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How Children Distract Drivers and Increase the Risk of a Crash

parent driver distracted by sleeping childEvery parent can relate to the challenges of driving with children in the car. Even the best-behaved kids are bound to have moments when they are cranky, irritated, sick or out of sorts. But children in the back seat can distract drivers, which could quickly lead to a tragic outcome.

At Schmidt Kramer, many members of our legal team are also parents, so we understand the natural reaction to look back to deal with a crying or misbehaving child. The reality is that looking behind you, even in the rearview mirror, could quickly put you and your family in harm’s way.

Below, we talk about common child behaviors that distract drivers even more than using a smartphone. We also share some solutions that can help you to travel with children in the car more safely.

Injured in a crash caused by driver negligence? Our experienced car crash lawyers in Harrisburg are ready to help. Call our law offices anytime, night or day to discuss your situation.

What Child Behaviors Distract Parents and Other Drivers?

There are many child behaviors that distract drivers in Pennsylvania, but the most common include:

  • Crying, screaming and temper tantrums – Generally, infants and toddlers most often fall into this category, but if parents are newer, it can be daunting to deal with loud screaming while driving. Looking into the back seat is not going to help your child. In fact, it could put them in serious danger. You cannot see what is happening on the road if you are looking in your rearview mirror or the back seat. If your child is crying loudly, he or she is breathing, so focus on the road and find a safe place to stop.
  • Children wanting food, drink and bathroom breaks – No matter how young or old they are, your children will let you know when they are hungry. While infants may cry, young children may whine about being hungry until they are fed. Children may repeat a lot of things when they are cranky, bored or just tired of being in the car. For instance, they may say a hundred times or more that they have to go to the bathroom. While this may often be true, sometimes a child may say this for a chance to get out of the car.
  • Bored older children wanting entertainment or something to do – If you are a highly organized parent, you may have provided some toys, videos or even personal iPads for older children. However, kids can quickly get bored with one toy or game and want something else to do. Sometimes a battery may die or your child might drop the toy and not be able to pick it up while restrained by his or her seat belt.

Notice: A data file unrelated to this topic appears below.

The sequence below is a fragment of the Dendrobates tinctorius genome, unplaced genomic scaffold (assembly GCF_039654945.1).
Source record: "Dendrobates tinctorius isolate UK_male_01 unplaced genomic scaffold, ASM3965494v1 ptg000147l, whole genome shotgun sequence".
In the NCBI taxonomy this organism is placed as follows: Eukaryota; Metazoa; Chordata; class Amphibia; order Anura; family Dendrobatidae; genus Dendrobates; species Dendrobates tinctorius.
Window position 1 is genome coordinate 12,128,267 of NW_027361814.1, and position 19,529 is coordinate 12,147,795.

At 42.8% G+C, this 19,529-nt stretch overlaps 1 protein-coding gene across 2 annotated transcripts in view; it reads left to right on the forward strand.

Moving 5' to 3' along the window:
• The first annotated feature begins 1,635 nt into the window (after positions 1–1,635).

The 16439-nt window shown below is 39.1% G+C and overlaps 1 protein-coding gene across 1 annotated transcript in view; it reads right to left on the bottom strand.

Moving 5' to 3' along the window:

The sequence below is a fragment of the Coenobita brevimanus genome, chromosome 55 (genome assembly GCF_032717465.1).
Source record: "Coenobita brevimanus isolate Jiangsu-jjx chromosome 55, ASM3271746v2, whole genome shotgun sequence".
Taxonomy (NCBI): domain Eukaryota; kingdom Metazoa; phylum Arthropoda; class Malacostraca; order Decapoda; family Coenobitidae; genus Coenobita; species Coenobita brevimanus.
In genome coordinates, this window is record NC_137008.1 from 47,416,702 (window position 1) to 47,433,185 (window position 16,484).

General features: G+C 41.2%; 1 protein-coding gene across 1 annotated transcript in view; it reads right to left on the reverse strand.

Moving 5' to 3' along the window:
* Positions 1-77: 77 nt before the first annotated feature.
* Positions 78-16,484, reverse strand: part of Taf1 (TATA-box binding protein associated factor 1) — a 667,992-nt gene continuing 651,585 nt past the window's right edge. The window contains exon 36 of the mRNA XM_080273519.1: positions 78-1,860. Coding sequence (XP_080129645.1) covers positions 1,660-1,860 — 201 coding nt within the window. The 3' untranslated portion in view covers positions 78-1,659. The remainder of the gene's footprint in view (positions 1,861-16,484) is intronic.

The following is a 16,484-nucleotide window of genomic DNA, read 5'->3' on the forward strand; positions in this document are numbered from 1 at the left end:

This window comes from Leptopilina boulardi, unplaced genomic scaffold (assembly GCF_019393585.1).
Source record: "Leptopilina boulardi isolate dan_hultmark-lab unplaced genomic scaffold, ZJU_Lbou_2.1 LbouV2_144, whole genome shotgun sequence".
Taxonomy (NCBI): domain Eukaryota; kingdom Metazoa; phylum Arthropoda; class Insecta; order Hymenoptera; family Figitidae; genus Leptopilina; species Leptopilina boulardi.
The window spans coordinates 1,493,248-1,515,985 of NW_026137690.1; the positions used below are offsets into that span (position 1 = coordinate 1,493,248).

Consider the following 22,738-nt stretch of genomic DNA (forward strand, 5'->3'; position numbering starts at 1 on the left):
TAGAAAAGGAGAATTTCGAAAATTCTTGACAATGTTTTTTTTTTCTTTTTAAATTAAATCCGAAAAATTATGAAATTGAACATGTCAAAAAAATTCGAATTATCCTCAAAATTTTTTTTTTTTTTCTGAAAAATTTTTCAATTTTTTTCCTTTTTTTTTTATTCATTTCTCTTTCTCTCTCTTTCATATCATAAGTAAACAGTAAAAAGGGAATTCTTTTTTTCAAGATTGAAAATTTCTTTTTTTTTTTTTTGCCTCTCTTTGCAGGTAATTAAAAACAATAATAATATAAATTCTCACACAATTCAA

• Siblings arguing or fighting – Children fighting over toys, food or just about anything is a fact of life. It happens at the dinner table, on the playground, in their bedrooms and in grocery stores, so it is no surprise that it happens in the car too. However, with older kids, things could escalate enough that one child might hit the other. This behavior can be extremely distracting, and it can also make it harder to hear other approaching vehicles.
  • Teens in the car – Younger children are bigger distractions, but sometimes even teens can engage in a heated argument with a parent. Whatever the disagreement is about, discussing it while driving is a bad idea. Emotions can run high with teens and as a parent, you are likely to get emotional too. These types of discussions should be put on hold until you are off the road.
  • Doing things for your child – Often this means picking something up off the floor or out of a bag or reaching into the back seat for some other reason. This is another thing parents should never do while driving, because this takes your mind, your eyes and your hands off the task of driving.

Driving While Distracted is Not Just Texting

It is important to remember that as a driver you owe a duty of care to yourself, your children and to others sharing the road. That duty includes taking reasonable steps to prevent harm. Yet if you are looking or reaching into the back seat, trying to pick something up off the floor or yelling at your older children, you are not focused on the road. It takes only a second to swerve, hit an object in the road or drift into another lane of traffic.